Not crocodile tears: Over 500 crocs to be rendered homeless at the Statue of Unity, so a sea plane can land
The statue of the man who united the nation is today fragmenting the habitat of endangered crocodiles. The crocodiles are shedding real tears at being rendered homeless. But who cares?
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Sardar Vallabhbhai Patel has many sobriquets — freedom fighter, founding father of the Indian Republic, Iron Man of India, and the man who integrated India into a unified nation.
He has a new moniker now — the man who fragmented the habitat of the mugger crocodiles.
Or maybe, his successors who built Sardar’s statue — ostensibly of unity — are better claimants to the moniker.
Collateral damage seems to be the least of concerns for the multi-level committee — comprising officials of the Civil Aviation Department, Airports Authority of India and Gujarat government — when it comes to issuing and following tall orders for promoting the world’s tallest statue. News has it that the Airports Authority of India and the Department of Civil Aviation had come up with a feasibility report about introducing a seaplane service in the period immediately preceding the public launch of the Statue of Unity.
Would Sardar Patel have wanted the crocodiles rendered homeless for his statue? (Source: PTI)
To make way for the seaplane service planned for the terminal to connect cities of Gujarat to the Sardar Patel statue site, the Gujarat Forest Department has started evacuating crocodiles from two ponds on the Sardar Sarovar Dam premises on the Narmada.
Rendered homeless, crocodiles are shedding real tears
There are two ponds close to the statue. The Panchmuli lake (pond no. 3) and the Khalvani Lake (pond no. 4) — known locally as the ‘Mugger Talav’ (crocodile pond), are the home to nearly 500 crocodiles.
According to reports, as of last week, 15 crocodiles were lured into cages using fish as bait, removed from the pond and transported on the back of pick-up trucks. The final destination of the crocodiles was not decided even when they were removed from the pond. Reportedly, the crocodiles were in the custody of the Forest Department for about a week. Then, according to Dr K Sasi Kumar, Deputy Conservator of Forests, Narmada, after considering the possibility of releasing them in their “natural habitat”, it was decided to let them out into the reservoir of the Sardar Sarovar Narmada Dam. “We are rescuing the crocodiles from Ponds 3 and 4, which are close to the site. 10 teams of officials have been deployed for the same,” Kumar added.
Suddenly homeless: They look fierce but these crocodiles are helpless in this situation. (Source: Wikimedia Commons)
According to a top official of the Sardar Sarovar Narmada Nigam Ltd (SSNNL), who spoke to the media on the condition of anonymity, “For many years now, the Forest Department has been releasing crocodiles into the reservoir of the dam, apart from the main canal, the Ajwa reservoir and other canals. This particular exercise involves hundreds of crocodiles. It may not be possible to release all into the reservoir in one go. They will have to be distributed in other places as well. It is most likely that a lot of these crocodiles could end up going back closer to the human habitats from where they were once rescued and brought to the Narmada.”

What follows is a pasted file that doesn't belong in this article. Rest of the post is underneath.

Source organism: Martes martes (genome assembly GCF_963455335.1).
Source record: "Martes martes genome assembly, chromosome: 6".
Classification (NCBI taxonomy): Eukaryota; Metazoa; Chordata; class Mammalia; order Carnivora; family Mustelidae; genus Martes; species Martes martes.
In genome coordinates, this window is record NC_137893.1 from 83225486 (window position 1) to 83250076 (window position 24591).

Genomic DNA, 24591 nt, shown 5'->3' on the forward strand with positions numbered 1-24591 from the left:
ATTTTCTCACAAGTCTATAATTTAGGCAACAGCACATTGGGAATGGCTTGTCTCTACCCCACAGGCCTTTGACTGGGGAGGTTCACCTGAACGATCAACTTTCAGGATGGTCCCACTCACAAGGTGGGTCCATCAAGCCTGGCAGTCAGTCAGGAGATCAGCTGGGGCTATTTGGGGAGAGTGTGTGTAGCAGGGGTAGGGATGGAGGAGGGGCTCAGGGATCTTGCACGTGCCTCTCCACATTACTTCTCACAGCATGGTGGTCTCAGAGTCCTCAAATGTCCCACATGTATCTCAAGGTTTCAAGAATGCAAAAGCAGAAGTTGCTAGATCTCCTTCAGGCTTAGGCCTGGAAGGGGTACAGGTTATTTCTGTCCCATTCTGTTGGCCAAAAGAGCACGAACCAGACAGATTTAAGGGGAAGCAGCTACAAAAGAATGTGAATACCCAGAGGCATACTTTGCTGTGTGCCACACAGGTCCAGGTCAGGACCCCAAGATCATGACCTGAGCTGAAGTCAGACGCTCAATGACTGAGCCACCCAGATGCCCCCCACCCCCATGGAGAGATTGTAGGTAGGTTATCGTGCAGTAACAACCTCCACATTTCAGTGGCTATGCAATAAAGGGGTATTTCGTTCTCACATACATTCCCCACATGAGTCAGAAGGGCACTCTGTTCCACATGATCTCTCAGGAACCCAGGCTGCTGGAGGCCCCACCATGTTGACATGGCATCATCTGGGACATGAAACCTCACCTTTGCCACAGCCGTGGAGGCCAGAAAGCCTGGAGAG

Mugger crocodiles are also called marsh crocodiles. They lay eggs in the marshy banks of water bodies where they also dig burrows and retreat when the temperatures are too hot or too cold. Now, if the crocodiles are relocated to reservoirs (which have concrete banks at an incline), the females would not be able to climb out to lay eggs.
Furthermore, as mentioned by the senior official, the Forest Department has already been releasing crocodiles into the reservoir of the dam. Now, with a sudden influx of crocodiles that are being relocated from this mugger talav, there would be a sudden increase in demand for prey, besides habitat degradation, owing to overpopulation.
The mugger crocodiles (Crocodylus palustris) in the Narmada fall under Schedule 1 of the Wildlife Protection Act, which covers the most endangered species.
Already extinct in Bhutan and Myanmar, these crocodiles are listed as ‘Vulnerable’ on the International Union for Conservation of Nature (IUCN) Red List since 1982. The Narmada — portrayed as a goddess — has a crocodile as her vahana (vehicle). If this is how we treat even our religious symbols, we need to collectively rethink our morals.
The move has, quite expectedly, come under strong criticism from wildlife experts.
Bittu Sahgal, editor of the wildlife magazine Sanctuary Asia, tweeted:
Have we collectively lost our minds? https://t.co/sGCj2KWgAQ— Bittu Sahgal (@BittuSahgal) January 25, 2019
Dr Jitendra Gavali, Director, Community Science Centre, Vadodara, called the transfer of reptiles in such large numbers for making a seaplane terminal “against the principles of the Wildlife Protection Act”. Warning that the crocodiles may be harmed, he pointed out that officials can’t even be sure of their exact number in the ponds.
“Moreover releasing them into the dam reservoir would mean that the female crocodiles may not be able to nest if the slope of the dam is more than about 40 degrees. Crocodiles need space on land to nest and also to come out of the waters during winters… If the government has spent crores of rupees making the Statue of Unity, it should spend some more money to make an artificial pond for landing the seaplanes without disturbing the ecological balance and natural habitat of crocodiles,” he reportedly said.
If Sardar would have been alive, he may have shed tears on the plight of these helpless and hapless muggers.
And we are sure they wouldn’t have been crocodile tears.